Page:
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Recording history: One man records Laughlin's heritage

  • Published
  • By Staff Sgt. Nathan Maysonet
  • 47th Flying Training Wing Public Affairs
Laughlin has a rich history. Her story is written by the thousands of Airmen who have lived, worked and flown here in the base's 74 year history, and Laughlin's lineage and honors can be traced to several key moments in U.S. history.

Helping to preserve these stories and the legacy of the world's second largest pilot training base for future generations, is one man.

Casey Connell, 47th Flying Training Wing historian, is responsible for crafting the wing's narrative each year for the Air Force, and for helping anyone interested in Laughlin's, and the Air Force's, history.

"History is important to all of us," Connell said. "It's important to our sense of place, where we are at, and where we are from. When people think of Air Force history they usually think of things such as the Doolittle Raid and the bombing of Nagasaki, but history is also about the guy just looking for his old service record. Finding an old photo of one's service is important to a person who thought it was lost forever, and that personal history means more to them then Doolittle."

Connell arrived at Laughlin two months ago from Kadena Air Base, Japan, where he worked as the historian for the 18th Wing. Now, Connell calls Laughlin, a town much larger than his birth place of Luverne, Minnesota, home.

"I like Laughlin," Connell said. "I like the idea that I'm learning about how we train pilots. I'm going backwards, I've seen how pilots perform their duties and now I'm seeing and recording where they come from. Without pilots and planes there is no Air Force and no story."

As the wing's historian, Connell must interview personnel and research reports, memos and other various documents to help him breakdown the base's organizational structure, mission, training, aircraft maintenance, safety issues, exercises and awards, into a massive report each year for the Air Force.

"This is a comprehensive look at the base in totality," said Connell. "It's everything that goes on at the base."

This report is only a small part of what Connell considers his real responsibility here, which is helping to ensure no Airmen's legacy is lost, no matter how simple or insignificant it may seem, he explained.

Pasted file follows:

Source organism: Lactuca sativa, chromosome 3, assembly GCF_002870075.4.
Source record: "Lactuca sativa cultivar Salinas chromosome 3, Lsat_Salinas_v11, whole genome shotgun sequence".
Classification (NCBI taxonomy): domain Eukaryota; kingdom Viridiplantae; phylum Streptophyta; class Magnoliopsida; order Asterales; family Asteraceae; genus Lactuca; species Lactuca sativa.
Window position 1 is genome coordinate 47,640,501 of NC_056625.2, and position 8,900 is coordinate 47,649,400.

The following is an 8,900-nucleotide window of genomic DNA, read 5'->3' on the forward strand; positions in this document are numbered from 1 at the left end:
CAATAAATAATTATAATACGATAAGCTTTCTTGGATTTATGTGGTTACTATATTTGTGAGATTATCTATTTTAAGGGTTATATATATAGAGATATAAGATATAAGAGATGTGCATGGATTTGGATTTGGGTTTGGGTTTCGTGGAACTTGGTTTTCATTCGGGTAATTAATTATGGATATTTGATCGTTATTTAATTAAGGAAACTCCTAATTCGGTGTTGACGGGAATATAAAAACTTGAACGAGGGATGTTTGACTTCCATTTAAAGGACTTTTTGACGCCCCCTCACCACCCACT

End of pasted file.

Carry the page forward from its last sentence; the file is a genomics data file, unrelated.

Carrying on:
"I think about all of the stories that might never be told," Connell said. "We are in the Air Force, but obviously not everyone is, so we have to promote our history and tell these stories. History provides the frame work for the heritage and institutional memory of the Air Force and all of us are a part of that record. Even if you just worked in the military personnel flight for 20 years, you provided a piece of history that lets us move forward."

From a woman who finds old photos of her grandfather's service in an attic, to the war journal of a vet, it's these small mementos that Connell hopes to collect, catalogue and pass on while here, he explained.

"Most people think it's my job to solely tell our story but story telling is only possible if you, the Airman, write your story," said Connell. "If you have photos or a journal from your service you might consider giving the Air Force those things. Those things show us a piece we might not otherwise see."

This storytelling is why Connell loves his job, and why he hopes to get out and show Laughlin what a historian is all about.

"I'm not an expert on the Air Force, I'm still learning," said Connell. "I need to know more about maintenance and flight operations, because my job is to become an expert at the Air Force. I need to, and want to, talk with you. How can I write about Laughlin's history if I don't talk and connect with people?"

If you have a story to tell or just want to talk history, Connell's door is always open.

"This isn't a job, it's a passion," said Connell. "I love history and talking to people about it. You learn more by talking to people about it. Help me build a bigger story from the little stories."